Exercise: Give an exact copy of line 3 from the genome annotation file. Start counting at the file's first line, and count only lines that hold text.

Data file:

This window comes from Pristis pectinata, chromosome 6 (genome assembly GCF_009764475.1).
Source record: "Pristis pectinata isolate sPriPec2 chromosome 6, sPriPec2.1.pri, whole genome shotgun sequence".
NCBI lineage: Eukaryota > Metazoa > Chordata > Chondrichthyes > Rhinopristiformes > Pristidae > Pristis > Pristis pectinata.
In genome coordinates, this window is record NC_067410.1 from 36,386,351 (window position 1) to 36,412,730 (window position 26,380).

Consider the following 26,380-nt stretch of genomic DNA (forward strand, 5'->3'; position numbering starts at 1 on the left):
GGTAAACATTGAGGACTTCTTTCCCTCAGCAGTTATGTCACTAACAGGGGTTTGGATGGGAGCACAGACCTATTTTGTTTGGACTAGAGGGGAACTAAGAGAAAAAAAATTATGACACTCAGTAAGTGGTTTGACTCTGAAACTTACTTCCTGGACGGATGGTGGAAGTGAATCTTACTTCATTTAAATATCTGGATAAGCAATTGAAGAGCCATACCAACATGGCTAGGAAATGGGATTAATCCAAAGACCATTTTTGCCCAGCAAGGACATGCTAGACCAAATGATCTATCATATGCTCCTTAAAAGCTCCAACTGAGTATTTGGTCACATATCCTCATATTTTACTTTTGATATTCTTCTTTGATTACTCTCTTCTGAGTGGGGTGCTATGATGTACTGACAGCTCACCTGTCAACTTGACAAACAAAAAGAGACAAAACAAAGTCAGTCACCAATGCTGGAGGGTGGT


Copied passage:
NCBI lineage: Eukaryota > Metazoa > Chordata > Chondrichthyes > Rhinopristiformes > Pristidae > Pristis > Pristis pectinata.